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While not as opulent or decorated as other cloisters I visited in Sicily, or elsewhere, there was a quiet and relaxing serenity to this one. It turned out to be a place to sit, rest and enjoy the meditative coolness of the stones and shade.
There is a sign under the ticket booth stating the site is complete. Not until you are in, do you really evaluate the impact of this. Yes, it's only three euro per person but it's simply not worth the time.
A disappointing experience.
The Cloister in its rectangular shape dates back to ca. 1140. Extensive restoration work completed in 2003 enabled it to be re-opened to the public. That work did not seek to rebuild or replace what was missing or to undo all the effects of weather...More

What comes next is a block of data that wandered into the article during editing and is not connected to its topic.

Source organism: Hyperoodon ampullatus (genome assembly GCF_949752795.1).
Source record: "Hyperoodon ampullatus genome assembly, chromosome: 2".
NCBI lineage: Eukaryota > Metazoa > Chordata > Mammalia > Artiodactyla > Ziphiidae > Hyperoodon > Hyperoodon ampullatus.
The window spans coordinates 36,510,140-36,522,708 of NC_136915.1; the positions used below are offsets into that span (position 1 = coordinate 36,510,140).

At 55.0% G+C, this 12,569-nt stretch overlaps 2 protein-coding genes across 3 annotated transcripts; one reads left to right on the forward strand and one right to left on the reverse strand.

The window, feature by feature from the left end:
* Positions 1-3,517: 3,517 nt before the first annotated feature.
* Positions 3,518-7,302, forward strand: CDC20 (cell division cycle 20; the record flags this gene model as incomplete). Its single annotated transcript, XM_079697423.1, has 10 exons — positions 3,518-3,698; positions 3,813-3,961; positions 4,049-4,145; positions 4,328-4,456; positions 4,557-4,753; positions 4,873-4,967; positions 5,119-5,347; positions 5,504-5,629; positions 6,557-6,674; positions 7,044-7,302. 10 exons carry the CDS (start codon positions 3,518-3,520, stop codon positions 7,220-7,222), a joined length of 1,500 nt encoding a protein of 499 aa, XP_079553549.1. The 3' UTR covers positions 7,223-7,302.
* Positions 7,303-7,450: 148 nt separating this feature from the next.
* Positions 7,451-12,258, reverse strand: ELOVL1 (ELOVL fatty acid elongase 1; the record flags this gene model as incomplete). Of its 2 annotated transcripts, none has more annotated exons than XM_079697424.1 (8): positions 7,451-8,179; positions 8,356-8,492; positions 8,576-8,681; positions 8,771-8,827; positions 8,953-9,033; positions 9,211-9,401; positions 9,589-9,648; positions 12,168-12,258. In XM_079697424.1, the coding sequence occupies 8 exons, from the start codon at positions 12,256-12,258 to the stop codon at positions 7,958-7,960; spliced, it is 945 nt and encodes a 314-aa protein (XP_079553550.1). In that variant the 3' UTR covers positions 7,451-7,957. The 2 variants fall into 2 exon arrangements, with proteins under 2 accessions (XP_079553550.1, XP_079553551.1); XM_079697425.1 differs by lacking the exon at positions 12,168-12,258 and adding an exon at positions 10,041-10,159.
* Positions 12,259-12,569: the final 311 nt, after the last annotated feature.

The most interesting thing in here is the set of columns and capitals around the cloister. But half of them are missing (I wish I'd read the reviews before I went in!!!). See the cloister at Monreale instead.
You pay at the entrance and then walk up stairs. The sign says part of it is being renovated, but you don't really understand what that means until you get inside. They give you a guide that explains what the tops of the columns are...More